Language and Meaning: The Structural Creation of Reality

Front Cover
John Benjamins Publishing, Jan 1, 2005 - Language Arts & Disciplines - 225 pages
0 Reviews
This book illustrates the structuralist idea that language creates the reality we perceive. The data presented in this volume focus on the problematic issues of the passive construction and irregular (strong) verbs, with examples taken primarily from English with separate subsections on German and Russian. The author presents a new and different analysis of these complex topics which proceeds from the levels of form to meaning rather than the traditional and generative methodologies that follow the opposite path from meaning to form. This book will be of interest to all linguists who have ever confronted the controversial question of the interaction between lexical exceptions and grammatical rules. The scope of this volume is rather broad and it compares and contrasts text grammar versus sentence grammar in an innovative way.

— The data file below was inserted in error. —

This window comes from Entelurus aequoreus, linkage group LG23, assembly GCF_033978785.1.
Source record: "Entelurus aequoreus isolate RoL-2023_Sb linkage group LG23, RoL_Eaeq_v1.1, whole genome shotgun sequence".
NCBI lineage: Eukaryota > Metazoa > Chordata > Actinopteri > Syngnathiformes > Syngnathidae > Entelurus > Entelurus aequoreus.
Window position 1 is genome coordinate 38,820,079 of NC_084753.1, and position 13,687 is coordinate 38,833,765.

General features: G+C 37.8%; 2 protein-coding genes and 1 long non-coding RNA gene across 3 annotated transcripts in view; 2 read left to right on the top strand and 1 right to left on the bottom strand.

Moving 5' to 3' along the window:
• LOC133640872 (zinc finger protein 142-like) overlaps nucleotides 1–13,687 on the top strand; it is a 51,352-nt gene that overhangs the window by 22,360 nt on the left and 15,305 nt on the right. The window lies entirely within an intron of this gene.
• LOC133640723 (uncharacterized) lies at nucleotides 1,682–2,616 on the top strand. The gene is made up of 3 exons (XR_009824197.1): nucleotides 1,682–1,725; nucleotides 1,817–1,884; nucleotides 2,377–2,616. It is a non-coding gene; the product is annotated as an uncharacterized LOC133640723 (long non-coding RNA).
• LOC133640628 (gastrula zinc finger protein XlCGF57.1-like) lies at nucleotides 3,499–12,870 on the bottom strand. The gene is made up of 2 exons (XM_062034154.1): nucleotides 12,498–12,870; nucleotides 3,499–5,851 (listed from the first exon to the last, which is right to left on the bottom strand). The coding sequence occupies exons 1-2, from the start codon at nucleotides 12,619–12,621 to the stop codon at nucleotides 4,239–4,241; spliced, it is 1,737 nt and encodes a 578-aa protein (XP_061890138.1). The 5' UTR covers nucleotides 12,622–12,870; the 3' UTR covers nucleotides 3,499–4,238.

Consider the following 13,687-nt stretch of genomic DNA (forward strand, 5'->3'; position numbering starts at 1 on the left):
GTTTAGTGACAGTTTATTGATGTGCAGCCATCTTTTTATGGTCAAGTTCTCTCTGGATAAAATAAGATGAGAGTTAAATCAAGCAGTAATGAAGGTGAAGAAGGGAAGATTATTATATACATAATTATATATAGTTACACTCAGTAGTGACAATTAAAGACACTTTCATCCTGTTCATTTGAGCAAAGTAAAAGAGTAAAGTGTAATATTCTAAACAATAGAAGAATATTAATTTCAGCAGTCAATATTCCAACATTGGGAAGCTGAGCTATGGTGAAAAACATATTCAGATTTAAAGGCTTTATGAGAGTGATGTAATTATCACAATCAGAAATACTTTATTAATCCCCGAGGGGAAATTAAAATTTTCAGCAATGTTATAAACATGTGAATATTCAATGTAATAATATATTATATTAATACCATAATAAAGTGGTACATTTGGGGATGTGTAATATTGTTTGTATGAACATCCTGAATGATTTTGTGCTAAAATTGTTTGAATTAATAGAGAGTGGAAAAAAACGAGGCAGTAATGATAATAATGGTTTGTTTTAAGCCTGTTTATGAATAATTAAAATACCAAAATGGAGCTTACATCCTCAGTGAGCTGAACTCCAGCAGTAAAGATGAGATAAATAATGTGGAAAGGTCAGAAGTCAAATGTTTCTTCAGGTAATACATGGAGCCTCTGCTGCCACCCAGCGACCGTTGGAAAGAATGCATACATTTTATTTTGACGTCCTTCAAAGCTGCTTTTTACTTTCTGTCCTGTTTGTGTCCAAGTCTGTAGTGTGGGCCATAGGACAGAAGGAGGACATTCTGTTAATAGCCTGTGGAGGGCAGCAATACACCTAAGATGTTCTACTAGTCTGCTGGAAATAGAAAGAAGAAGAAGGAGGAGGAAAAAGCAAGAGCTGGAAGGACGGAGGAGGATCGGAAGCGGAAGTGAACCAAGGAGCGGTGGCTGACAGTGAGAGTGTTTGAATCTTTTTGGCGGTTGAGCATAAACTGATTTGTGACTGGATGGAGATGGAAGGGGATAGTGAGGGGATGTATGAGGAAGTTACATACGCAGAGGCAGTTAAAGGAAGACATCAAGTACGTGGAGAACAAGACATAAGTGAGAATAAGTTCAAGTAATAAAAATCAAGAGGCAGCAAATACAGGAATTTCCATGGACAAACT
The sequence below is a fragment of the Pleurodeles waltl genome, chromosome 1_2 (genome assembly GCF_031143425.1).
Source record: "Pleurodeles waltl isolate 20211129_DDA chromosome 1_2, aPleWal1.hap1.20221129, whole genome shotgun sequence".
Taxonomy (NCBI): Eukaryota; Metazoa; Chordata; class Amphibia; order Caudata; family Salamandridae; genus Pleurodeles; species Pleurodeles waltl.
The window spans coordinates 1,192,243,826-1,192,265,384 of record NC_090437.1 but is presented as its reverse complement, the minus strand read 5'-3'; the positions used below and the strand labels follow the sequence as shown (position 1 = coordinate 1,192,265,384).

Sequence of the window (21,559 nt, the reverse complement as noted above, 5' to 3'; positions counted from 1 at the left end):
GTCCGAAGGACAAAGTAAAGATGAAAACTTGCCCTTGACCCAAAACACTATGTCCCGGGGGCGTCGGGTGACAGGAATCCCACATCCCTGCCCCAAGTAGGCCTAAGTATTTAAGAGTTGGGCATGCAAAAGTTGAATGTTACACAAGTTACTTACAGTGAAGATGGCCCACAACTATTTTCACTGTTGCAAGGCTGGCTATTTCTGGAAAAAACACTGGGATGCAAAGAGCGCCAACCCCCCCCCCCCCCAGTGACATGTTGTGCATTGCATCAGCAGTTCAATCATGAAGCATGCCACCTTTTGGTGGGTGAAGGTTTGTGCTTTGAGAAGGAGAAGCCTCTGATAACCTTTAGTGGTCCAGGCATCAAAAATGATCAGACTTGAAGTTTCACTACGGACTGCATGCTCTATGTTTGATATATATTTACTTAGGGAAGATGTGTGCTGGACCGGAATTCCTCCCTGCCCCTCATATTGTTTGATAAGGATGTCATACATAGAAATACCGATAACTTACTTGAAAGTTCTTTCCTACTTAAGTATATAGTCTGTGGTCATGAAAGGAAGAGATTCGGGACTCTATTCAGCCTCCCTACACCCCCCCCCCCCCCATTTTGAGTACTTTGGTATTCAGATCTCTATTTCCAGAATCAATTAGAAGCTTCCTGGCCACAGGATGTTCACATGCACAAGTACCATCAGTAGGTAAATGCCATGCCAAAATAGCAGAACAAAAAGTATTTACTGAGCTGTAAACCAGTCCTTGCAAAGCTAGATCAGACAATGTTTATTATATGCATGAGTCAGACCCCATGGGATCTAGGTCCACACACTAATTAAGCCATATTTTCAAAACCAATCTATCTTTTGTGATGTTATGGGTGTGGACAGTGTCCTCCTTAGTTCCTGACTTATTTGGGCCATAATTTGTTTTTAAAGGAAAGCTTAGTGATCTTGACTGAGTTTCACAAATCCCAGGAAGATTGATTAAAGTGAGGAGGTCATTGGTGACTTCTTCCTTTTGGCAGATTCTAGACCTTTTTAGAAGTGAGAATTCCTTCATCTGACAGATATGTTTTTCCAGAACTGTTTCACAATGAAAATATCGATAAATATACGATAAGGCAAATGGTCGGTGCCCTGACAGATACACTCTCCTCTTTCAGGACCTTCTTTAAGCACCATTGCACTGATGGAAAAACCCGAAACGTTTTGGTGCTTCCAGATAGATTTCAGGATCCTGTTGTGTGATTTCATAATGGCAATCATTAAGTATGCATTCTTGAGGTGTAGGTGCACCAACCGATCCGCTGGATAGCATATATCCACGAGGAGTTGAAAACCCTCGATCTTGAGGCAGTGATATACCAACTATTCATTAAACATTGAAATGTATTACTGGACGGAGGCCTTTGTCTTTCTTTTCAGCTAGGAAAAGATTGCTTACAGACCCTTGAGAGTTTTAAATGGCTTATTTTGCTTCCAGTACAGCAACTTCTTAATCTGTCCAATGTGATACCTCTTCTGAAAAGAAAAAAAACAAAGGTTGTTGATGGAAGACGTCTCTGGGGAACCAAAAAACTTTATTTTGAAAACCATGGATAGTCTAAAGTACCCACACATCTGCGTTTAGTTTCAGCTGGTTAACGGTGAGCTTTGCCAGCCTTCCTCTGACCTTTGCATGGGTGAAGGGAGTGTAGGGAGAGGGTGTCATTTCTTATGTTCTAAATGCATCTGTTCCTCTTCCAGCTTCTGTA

What people are saying - Write a review

We haven't found any reviews in the usual places.

Contents

What is multilingual communication?
1
Towards an agenda for developing multilingual communication
19
Ad hocinterpreting and the achievement of communicative
43
The interaction ofspokenness and writtenness in audience design
63
Transitions from orality to literacy
87
Genremixing in business communication
115
Scaffolding
133
Codeswitching and worldswitching in foreign language
155
Intersentential codeswitching
179
Rapport management problems in ChineseBritish business
197
Being polite in multilingual settings
223
Modal expressions in Japanese and German planning discourse
281
A comparative analysis of Japanese and German complement
300
Author index
343
Subject index
349
Copyright

Common terms and phrases

References to this book

Bibliographic information